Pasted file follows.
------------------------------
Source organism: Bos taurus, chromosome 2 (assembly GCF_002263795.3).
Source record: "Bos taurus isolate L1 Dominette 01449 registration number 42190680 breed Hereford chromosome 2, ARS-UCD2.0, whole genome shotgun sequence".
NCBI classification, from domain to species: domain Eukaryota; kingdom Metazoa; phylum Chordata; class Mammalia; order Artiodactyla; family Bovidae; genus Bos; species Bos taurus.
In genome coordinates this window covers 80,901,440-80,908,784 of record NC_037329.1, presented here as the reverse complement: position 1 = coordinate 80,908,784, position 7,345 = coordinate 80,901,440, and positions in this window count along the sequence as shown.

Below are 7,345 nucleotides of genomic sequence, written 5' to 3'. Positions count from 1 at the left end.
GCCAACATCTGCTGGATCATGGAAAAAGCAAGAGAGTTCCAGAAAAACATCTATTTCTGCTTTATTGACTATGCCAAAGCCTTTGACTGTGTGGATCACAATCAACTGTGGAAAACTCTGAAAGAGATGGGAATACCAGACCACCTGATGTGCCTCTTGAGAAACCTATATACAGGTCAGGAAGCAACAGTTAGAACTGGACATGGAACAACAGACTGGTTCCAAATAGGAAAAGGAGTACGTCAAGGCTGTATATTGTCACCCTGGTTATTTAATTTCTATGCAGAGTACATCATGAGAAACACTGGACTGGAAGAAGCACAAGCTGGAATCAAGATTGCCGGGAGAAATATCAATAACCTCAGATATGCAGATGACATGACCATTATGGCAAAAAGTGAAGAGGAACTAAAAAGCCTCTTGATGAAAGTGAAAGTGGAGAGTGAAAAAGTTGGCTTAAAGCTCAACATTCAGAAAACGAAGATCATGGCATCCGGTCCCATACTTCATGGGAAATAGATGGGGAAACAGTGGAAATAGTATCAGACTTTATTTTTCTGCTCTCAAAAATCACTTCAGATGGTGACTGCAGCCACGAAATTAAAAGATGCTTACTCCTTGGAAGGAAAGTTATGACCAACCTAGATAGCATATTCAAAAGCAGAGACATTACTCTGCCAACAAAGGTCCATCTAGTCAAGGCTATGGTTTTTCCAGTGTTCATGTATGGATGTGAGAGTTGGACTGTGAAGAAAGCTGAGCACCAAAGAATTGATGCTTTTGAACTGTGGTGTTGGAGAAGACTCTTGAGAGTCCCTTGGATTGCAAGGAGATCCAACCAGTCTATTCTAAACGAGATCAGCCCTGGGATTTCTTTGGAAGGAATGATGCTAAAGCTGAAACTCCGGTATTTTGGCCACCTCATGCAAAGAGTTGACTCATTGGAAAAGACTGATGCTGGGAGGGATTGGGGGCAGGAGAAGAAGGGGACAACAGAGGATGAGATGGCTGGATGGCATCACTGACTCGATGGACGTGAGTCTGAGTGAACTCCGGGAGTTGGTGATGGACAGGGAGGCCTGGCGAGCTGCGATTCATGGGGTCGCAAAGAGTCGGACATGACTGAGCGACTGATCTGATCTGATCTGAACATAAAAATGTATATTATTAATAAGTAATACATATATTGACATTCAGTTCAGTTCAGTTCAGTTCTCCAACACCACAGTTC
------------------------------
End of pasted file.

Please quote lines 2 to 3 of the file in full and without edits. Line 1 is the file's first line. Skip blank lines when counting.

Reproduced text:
Source record: "Bos taurus isolate L1 Dominette 01449 registration number 42190680 breed Hereford chromosome 2, ARS-UCD2.0, whole genome shotgun sequence".
NCBI classification, from domain to species: domain Eukaryota; kingdom Metazoa; phylum Chordata; class Mammalia; order Artiodactyla; family Bovidae; genus Bos; species Bos taurus.